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Vaccines have revolutionised public health, changing the face of worldwide infectious disease epidemiology. Despite their effectiveness on a global scale, every individual differs in the amount of protection they receive from vaccination. Up to 10 % of people receiving vaccines such as those against measles and hepatitis B virus may not respond at all. My research is focussed upon understanding why some people do not respond effectively to vaccination looking particularly at the genetic factors associated with this variation. I am coordinating a multi-national collaboration including thousands of vaccinated African children which will measure the variability in their response to seven of the vaccines they receive during infancy and then correlate this variation to their genetic make-up. We are collaborating with Professor Alison Elliott in Uganda and Professor Shabir Madhi in South Africa alongside other collaborators in Burkina Faso, The Gambia, Netherlands and the University of Cambridge, UK to achieve our goals. Our ultimate aim is to identify molecular pathways that can be targeted for improved vaccine adjuventation approaches for multiple vaccines using our strong links with the Jenner Institute at the University of Oxford.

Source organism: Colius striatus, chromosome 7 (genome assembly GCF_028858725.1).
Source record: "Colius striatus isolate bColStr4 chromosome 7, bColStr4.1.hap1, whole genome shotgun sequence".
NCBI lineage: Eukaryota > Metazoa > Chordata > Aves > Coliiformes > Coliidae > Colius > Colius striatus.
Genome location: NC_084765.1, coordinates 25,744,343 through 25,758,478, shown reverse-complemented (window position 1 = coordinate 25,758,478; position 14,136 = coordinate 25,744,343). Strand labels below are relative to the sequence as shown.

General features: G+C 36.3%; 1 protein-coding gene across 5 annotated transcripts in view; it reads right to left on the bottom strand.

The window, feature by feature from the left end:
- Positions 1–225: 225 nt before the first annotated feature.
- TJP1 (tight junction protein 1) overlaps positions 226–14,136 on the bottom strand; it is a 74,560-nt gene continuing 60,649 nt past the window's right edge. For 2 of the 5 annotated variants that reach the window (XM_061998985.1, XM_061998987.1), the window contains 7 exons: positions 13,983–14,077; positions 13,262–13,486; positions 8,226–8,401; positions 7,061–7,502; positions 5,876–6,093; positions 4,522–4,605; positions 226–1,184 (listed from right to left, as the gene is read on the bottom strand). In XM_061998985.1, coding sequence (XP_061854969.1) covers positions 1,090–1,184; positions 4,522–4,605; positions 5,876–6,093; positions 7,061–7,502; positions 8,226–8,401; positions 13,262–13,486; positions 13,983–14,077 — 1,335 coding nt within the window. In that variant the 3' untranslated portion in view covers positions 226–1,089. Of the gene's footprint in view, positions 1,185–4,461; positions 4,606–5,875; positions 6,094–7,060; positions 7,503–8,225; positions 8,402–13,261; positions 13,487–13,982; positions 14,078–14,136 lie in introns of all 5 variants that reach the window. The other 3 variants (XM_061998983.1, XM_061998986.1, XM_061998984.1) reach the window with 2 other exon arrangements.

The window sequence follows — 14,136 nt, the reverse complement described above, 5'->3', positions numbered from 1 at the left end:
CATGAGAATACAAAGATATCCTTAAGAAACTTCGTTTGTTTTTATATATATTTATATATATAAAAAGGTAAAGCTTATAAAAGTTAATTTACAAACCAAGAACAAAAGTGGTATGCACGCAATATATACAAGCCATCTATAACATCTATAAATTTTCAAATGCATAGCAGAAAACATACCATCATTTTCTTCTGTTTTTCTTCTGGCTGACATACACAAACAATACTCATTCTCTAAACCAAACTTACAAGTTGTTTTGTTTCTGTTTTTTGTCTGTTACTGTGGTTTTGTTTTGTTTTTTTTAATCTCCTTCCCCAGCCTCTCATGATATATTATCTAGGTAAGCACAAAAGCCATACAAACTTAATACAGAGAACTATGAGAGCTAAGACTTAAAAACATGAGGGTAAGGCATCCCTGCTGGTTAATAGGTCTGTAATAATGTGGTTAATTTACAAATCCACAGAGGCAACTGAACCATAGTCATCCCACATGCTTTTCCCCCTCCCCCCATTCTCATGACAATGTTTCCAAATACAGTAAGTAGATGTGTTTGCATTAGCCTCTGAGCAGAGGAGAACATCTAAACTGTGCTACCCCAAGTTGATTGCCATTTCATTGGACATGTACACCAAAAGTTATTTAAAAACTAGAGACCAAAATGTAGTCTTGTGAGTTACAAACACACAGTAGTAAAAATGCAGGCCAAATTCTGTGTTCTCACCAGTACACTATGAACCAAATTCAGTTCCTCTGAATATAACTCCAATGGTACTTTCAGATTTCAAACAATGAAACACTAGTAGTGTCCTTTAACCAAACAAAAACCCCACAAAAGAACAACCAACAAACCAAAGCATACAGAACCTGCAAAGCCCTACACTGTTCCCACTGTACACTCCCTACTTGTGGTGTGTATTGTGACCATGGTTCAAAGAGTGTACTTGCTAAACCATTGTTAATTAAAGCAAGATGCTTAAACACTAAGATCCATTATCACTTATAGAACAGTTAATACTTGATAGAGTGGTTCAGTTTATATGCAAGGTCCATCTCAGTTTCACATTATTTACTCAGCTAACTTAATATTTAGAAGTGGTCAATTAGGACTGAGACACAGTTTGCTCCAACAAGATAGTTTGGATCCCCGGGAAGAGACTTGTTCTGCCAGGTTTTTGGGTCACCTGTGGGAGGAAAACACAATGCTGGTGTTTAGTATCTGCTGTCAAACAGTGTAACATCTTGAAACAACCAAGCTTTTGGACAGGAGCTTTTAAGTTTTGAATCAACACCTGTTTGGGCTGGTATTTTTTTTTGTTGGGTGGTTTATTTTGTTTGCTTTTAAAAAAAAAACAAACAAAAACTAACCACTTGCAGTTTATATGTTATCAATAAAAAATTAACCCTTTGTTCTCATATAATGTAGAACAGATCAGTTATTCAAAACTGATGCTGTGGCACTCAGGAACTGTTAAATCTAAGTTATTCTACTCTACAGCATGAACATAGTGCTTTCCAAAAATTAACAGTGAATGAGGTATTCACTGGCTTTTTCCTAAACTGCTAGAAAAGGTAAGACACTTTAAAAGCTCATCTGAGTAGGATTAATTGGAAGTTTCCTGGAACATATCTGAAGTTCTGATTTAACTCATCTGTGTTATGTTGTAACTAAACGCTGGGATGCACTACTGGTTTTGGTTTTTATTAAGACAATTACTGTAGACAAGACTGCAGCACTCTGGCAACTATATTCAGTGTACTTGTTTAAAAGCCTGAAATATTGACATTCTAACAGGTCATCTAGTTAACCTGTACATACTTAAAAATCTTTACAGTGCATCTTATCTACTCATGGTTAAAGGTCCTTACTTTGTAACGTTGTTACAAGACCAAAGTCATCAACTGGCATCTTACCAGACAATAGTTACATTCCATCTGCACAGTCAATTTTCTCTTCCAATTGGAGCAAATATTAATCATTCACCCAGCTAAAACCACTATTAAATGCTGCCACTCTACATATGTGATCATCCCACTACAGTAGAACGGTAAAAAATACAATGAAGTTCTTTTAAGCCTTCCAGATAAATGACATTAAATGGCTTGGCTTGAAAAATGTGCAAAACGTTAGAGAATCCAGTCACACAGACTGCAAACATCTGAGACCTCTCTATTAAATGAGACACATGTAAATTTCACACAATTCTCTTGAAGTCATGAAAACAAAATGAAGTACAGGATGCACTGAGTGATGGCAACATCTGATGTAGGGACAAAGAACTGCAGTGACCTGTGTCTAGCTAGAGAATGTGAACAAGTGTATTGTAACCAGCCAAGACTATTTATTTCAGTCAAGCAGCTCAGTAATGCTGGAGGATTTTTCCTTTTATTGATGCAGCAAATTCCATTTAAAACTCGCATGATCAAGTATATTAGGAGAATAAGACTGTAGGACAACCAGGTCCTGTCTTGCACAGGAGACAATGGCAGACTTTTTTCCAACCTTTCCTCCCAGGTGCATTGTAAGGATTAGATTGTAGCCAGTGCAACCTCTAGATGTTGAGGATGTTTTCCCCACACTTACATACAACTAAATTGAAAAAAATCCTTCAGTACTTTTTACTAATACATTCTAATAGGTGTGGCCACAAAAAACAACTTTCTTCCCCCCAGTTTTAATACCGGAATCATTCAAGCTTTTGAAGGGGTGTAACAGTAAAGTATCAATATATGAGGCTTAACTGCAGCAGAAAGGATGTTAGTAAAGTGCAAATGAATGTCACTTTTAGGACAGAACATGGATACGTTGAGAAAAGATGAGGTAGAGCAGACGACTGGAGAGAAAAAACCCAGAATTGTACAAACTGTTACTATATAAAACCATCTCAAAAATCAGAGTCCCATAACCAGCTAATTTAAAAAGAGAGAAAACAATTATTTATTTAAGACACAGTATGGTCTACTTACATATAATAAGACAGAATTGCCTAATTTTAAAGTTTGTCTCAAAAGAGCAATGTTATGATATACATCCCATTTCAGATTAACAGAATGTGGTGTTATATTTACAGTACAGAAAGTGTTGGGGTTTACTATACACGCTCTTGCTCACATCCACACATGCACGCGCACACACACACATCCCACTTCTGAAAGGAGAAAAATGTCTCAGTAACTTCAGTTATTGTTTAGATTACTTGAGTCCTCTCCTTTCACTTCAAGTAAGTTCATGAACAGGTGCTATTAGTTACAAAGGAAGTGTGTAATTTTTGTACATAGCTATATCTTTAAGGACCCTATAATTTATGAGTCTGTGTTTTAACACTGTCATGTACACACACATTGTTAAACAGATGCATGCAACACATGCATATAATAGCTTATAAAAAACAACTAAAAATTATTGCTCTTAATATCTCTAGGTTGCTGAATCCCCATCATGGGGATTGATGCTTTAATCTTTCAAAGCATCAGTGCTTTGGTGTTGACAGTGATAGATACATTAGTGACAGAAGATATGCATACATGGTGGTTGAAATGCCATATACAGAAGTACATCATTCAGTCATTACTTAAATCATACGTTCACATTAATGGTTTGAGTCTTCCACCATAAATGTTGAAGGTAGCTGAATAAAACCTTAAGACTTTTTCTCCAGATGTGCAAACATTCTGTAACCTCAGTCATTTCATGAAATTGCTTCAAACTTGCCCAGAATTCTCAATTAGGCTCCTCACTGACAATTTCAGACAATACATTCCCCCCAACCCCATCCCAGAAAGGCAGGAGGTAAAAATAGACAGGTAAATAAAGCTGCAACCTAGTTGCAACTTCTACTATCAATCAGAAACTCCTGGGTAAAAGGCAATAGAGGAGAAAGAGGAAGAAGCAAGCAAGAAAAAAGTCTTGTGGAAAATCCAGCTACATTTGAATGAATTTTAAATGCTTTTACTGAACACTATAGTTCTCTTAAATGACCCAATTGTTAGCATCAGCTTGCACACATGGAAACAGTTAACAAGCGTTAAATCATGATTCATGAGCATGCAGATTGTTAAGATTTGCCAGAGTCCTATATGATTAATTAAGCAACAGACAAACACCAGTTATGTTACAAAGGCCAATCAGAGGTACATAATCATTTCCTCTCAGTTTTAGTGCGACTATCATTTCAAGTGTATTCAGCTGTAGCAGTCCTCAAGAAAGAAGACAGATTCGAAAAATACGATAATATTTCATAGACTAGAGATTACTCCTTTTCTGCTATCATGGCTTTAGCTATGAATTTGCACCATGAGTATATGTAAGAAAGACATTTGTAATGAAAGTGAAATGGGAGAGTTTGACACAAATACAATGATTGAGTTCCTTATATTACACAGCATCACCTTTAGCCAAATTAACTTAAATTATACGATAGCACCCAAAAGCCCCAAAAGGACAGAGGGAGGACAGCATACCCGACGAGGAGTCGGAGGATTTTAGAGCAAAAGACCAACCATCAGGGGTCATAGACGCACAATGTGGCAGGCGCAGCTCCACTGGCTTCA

I qualified in Medicine from University College London in 2008 and my background is as a trainee in General Medicine with a focus on Infectious Disease. I have a specialist interest in educating fellow doctors about the burden and management of HIV and other infectious diseases and I have been involved in a range of large scale genetic association studies identifying the factors associated with the development of Inflammatory Bowel Diseases. I gained significant experience in the coordination of such large studies and complex human genetics working with Professor Chris Mathew at King’s College London. I joined the Hill laboratory in 2012 as an Oxford University Clinical Academic Graduate School Clinical Research Fellow.
Case Report: J AIDS Clin Res 2010, 1:107
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